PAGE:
IN THIS CHAPTER
Creating COM add-ins with Visual Basic 6
Installing and troubleshooting COM add-ins
Comparing COM add-ins and Access add-ins
Office 2000 introduced COM add-ins as a new development tool, an alternative to creating VBA add-ins for Access, Excel, Outlook, and Word. A COM add-in is created as a Dynamic Link Library (DLL) that is registered to work with Office applications. COM add-ins (at least theoretically) can be written to work with multiple Office programs, though realistically, because of the differences in functionality between Access, Word, Outlook, and Excel, only very simple COM add-ins of the "Hello, World!" type can actually be designed to work across multiple Office applications.
If you bought the Developer Edition of Office 2000 (or later, Office XP) you could create COM add-ins in the Access Visual Basic window, using its support for opening and editing VBA projects, although it wasn't easy because of the lack of debugging support. There was no Developer Edition of Office 2003, and there is none for Office 2007, so that option is no longer viable, unless you still have the Developer Edition of Office 2000 or Office XP installed.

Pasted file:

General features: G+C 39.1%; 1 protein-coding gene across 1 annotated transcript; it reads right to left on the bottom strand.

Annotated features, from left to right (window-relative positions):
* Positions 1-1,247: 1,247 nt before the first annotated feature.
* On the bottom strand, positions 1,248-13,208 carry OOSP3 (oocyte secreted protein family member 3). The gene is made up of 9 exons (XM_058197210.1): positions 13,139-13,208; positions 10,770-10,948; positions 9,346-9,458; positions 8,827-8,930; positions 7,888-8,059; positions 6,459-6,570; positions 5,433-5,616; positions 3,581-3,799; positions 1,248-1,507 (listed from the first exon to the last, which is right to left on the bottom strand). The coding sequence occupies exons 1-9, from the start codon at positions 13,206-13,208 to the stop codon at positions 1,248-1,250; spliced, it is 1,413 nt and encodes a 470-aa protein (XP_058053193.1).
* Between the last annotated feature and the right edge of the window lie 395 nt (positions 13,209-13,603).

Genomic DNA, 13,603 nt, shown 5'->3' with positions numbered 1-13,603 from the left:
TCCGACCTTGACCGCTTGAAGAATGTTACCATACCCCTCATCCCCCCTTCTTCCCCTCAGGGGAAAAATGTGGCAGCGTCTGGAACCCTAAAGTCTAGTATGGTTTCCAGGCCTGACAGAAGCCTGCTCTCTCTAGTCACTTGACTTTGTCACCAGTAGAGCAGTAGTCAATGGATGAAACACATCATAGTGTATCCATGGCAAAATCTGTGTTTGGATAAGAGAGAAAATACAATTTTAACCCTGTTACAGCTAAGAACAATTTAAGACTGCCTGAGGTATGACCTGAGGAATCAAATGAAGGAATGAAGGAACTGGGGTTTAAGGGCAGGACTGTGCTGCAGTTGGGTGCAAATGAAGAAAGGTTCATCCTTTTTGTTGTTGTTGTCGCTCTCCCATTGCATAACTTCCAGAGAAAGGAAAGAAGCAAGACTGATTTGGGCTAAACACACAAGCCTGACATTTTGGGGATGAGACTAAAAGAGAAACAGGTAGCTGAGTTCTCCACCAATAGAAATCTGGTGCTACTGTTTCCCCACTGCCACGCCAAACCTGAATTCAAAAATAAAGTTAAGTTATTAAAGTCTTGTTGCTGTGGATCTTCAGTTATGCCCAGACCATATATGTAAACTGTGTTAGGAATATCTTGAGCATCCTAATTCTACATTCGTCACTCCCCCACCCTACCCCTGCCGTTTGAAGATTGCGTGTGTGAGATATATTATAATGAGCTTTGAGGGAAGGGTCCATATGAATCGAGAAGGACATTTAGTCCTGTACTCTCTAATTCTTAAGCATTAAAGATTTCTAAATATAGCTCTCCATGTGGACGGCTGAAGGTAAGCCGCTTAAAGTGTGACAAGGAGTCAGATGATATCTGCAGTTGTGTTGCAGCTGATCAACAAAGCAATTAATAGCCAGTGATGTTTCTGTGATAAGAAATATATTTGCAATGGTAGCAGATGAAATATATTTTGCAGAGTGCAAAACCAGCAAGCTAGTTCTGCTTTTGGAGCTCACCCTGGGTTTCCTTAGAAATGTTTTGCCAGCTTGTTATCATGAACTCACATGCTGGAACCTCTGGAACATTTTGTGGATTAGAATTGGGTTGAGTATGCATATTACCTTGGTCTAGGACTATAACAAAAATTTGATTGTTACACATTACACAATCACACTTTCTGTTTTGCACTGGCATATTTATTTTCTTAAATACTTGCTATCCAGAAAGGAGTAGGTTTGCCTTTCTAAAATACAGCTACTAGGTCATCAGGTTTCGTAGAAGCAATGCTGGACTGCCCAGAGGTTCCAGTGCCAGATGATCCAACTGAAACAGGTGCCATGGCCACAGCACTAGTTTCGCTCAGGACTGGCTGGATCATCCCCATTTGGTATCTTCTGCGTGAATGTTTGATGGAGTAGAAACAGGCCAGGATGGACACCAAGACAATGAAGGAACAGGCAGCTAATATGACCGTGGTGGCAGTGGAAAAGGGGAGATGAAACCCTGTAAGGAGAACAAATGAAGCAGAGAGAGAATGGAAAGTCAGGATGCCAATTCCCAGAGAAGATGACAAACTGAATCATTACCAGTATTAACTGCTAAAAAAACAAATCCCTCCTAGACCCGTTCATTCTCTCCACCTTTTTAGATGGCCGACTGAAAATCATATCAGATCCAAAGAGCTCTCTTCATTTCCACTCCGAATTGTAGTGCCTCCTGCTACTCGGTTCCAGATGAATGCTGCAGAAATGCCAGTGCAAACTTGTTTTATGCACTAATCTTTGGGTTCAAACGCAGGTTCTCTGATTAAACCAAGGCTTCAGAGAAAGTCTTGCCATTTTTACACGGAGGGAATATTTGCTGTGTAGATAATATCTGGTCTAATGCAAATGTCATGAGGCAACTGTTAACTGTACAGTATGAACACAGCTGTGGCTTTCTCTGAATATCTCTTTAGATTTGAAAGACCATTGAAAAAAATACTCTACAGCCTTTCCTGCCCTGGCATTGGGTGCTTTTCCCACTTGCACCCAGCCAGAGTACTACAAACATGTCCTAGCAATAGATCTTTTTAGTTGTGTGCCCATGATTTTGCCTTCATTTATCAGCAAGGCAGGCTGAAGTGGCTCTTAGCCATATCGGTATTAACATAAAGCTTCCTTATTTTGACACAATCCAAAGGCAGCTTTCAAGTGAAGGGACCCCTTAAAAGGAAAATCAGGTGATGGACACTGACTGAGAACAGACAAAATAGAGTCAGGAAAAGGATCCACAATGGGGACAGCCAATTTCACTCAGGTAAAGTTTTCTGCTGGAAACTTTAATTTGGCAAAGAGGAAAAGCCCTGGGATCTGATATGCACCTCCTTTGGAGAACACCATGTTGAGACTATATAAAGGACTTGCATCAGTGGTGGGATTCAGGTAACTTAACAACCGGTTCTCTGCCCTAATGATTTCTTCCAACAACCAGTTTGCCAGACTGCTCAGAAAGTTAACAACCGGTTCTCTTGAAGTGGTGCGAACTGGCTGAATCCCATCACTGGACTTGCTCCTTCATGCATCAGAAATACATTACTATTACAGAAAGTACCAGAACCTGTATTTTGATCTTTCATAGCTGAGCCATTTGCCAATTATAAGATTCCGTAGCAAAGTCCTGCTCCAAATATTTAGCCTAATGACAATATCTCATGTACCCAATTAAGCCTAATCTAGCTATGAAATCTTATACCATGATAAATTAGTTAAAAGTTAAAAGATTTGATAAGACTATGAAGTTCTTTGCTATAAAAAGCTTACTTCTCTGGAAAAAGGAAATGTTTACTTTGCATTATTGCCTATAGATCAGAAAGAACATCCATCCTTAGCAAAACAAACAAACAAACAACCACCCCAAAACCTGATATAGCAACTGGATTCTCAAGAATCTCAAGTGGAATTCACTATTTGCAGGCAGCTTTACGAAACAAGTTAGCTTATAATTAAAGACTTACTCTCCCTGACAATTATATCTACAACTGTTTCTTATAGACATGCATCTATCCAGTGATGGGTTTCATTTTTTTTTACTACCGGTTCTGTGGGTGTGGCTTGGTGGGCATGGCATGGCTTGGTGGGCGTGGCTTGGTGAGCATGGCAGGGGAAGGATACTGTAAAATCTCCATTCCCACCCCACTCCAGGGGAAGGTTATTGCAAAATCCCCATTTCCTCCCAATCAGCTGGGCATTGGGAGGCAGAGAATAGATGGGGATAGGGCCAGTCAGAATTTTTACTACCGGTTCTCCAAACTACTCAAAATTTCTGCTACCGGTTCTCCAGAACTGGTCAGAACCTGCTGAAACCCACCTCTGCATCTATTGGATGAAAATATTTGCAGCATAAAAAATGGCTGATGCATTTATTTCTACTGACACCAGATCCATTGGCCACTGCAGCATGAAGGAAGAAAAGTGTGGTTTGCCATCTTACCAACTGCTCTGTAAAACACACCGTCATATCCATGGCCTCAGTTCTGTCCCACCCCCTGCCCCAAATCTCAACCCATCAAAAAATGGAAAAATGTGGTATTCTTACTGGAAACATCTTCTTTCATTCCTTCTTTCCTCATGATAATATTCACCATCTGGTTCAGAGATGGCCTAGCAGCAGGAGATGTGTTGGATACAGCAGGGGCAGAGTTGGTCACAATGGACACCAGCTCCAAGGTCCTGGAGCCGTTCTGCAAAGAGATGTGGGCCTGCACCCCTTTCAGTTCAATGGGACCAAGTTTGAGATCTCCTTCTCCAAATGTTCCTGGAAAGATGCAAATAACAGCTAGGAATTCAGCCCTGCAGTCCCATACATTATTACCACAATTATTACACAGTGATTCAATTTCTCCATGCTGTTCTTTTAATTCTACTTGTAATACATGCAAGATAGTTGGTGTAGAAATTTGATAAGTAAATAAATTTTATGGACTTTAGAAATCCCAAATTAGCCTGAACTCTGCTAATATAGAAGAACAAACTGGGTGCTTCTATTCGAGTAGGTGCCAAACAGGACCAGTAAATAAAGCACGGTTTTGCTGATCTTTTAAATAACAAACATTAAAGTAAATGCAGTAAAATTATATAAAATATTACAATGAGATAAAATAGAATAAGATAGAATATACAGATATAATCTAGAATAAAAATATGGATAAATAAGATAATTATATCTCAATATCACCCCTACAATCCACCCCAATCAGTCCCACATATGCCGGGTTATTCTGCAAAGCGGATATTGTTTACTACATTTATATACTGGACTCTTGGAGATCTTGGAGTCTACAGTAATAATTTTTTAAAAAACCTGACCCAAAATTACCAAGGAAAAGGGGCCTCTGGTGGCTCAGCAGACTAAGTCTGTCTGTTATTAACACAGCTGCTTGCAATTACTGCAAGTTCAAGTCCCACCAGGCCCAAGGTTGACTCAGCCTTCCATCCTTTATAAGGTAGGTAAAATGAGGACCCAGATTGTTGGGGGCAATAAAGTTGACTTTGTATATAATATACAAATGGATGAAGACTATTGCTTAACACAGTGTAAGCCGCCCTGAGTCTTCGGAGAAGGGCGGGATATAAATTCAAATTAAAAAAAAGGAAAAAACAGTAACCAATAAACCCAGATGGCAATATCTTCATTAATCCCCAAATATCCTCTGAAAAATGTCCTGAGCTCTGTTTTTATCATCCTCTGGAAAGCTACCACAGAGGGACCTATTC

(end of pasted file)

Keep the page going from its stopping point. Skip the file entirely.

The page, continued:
Visual Studio Tools for Office lets you create Visual Studio add-ins for some Office components, but unfortunately, even the latest edition, the one that supports Office 2007, still lacks support for creating Access add-ins. See Chapter 16 for a discussion of creating Visual Studio ...